Hilltop House Hotel from Above the Cliffs

Northwest Towards Shepherdstown
Despite shooting directly into the setting sun, I was able to get a few decent shots (thanks Photoshop!) of Harper's Ferry, which is one of the most photogenic little towns that I know. In the photo below, you can see Harper Cemetery along the ridge of the hill, the 4-acre open grass space above town. This might be my favorite place to go and sit and look down at the Shenandoah and Potomac merging and heading off towards the Chesapeake. Alas, our day didn't allow for any time in town this trip.

Harper's Ferry, Always Photogenic

1/1/2017: What's Wrong with This Picture?
Are those trees on the abandoned bridge pillar naturally grown, fake, planted, or maybe Christmas trees for the season? No matter what those trees are or why they are there, I found the high contrast scene compelling enough to want to remember.

Cool, Huh?

Big Kettle of Vultures at the Cliffs

Eye Level Fly By

One of the Brand New CSX ET44s
It was late in the afternoon, with less than an hour of sunlight left in the day, as we returned to Harper's Ferry and the Amtrak station where we left the Jeep. I really couldn't fathom the vast number of people still leaving to make the climb up Maryland Heights. Nowhere did I see a flashlight and most of the people were wearing inappropriate clothes and shoes. I bet sunset atop the cliffs is wonderful, but still it made me shake my head in wonder.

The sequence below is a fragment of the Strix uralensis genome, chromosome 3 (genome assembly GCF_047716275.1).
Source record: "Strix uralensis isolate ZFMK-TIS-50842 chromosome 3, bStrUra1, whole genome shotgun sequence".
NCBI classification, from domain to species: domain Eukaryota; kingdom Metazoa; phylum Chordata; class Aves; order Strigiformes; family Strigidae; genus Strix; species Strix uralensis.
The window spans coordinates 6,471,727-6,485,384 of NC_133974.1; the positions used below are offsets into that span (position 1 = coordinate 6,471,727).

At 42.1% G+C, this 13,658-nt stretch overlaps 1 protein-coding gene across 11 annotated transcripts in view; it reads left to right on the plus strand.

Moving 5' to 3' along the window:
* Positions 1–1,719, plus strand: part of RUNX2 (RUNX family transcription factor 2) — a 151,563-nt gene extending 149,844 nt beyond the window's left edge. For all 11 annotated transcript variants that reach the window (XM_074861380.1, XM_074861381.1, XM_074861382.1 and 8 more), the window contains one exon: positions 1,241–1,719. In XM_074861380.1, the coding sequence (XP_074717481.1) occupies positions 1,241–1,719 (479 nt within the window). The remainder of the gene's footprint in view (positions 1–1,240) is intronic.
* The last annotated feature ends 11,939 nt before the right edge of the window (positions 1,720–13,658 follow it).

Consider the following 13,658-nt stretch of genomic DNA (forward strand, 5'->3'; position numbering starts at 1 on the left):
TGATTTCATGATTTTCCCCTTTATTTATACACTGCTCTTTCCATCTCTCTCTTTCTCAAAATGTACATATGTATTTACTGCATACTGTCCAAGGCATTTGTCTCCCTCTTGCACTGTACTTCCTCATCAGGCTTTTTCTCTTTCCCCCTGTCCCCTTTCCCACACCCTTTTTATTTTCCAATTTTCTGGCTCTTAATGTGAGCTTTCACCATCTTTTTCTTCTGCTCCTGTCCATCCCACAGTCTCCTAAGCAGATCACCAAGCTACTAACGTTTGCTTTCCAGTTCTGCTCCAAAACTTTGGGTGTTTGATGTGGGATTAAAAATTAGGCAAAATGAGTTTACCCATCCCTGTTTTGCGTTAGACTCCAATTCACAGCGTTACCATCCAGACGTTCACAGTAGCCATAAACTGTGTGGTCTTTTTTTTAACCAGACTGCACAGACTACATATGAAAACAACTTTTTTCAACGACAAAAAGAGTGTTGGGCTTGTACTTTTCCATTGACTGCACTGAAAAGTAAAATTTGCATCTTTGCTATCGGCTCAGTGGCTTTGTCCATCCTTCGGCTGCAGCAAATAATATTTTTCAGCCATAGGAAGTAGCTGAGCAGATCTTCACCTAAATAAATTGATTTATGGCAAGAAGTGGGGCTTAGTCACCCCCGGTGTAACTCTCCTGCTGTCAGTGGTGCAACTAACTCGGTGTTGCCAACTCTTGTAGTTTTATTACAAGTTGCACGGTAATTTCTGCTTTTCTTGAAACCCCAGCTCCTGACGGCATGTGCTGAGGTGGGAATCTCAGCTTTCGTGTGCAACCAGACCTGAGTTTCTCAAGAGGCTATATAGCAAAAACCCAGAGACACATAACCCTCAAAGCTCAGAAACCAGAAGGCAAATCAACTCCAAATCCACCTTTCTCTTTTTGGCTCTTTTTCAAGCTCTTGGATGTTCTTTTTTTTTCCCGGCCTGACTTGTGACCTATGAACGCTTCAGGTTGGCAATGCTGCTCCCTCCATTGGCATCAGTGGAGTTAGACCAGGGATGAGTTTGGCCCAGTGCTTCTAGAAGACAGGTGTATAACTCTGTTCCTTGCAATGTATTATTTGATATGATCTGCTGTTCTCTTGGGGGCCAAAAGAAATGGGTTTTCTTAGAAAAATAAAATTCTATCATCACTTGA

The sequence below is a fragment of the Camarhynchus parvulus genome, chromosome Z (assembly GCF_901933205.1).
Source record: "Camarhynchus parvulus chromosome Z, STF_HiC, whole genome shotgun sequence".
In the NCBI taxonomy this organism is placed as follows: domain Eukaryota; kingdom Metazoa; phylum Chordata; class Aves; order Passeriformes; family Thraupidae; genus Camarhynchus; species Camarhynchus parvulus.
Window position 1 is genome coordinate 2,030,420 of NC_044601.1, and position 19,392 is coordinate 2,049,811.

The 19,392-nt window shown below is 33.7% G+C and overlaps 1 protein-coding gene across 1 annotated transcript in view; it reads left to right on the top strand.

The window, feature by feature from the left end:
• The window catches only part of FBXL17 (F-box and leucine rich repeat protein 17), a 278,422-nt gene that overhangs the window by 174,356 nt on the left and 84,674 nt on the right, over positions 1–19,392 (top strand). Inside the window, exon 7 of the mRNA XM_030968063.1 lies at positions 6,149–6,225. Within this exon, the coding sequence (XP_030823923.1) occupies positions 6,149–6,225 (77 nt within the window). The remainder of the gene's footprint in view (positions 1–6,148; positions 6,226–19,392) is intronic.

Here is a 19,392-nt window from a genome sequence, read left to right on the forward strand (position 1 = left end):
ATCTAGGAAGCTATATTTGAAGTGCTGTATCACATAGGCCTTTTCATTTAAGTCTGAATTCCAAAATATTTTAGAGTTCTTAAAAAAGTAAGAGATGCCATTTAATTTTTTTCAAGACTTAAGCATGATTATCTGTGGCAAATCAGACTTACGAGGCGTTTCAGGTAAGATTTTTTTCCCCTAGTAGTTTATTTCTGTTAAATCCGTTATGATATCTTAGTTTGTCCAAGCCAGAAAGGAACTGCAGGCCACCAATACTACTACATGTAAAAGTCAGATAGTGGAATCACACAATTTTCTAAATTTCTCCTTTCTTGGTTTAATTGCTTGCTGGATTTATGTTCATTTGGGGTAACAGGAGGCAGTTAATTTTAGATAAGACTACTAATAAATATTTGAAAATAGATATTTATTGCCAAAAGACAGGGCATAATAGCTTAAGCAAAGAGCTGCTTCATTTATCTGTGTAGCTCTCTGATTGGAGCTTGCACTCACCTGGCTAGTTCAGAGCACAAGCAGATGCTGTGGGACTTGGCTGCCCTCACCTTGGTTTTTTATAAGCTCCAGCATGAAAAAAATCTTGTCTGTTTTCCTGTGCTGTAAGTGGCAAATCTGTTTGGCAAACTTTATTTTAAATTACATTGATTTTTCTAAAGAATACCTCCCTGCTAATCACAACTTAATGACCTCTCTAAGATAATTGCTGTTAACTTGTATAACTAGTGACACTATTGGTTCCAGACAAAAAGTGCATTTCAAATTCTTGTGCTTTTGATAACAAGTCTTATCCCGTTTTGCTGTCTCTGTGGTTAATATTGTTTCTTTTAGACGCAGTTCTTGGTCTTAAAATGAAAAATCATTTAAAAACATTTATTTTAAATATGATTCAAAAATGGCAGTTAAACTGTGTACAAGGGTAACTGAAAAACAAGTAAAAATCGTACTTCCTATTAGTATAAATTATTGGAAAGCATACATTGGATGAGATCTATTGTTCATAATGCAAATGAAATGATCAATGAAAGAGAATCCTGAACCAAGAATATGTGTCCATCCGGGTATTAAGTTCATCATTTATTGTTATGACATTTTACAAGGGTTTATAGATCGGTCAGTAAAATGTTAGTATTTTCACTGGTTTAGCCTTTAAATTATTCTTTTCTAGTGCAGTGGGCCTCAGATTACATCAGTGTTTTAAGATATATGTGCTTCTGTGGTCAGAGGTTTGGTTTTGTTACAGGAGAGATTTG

The Armory

St. Peters Rises Above Town at Sunset

Back Where We Started
This hike was my first trail time with my new boots which I got in early December. I've been up to five miles in them on sidewalks around home, but sidewalks are very different from trails. Given my experience breaking in boots in the 1970s, I was very leery of taking boots out for a 5-mile hike with less than 10 miles on them. But these new Oboz boots are supremely comfortable. The steep hills gave them a workout and although my heels were a little tender at the end of the day, no blisters. I still think I am going to need to work up to all-day hikes in them, but what amazing performance right out of the box!

It was without a doubt a really spectacular day to visit one of the most spectacular sites on the East Coast and not a bad hike for getting back into the swing of things after several weekends without getting out. And now for the next 51 hikes this year!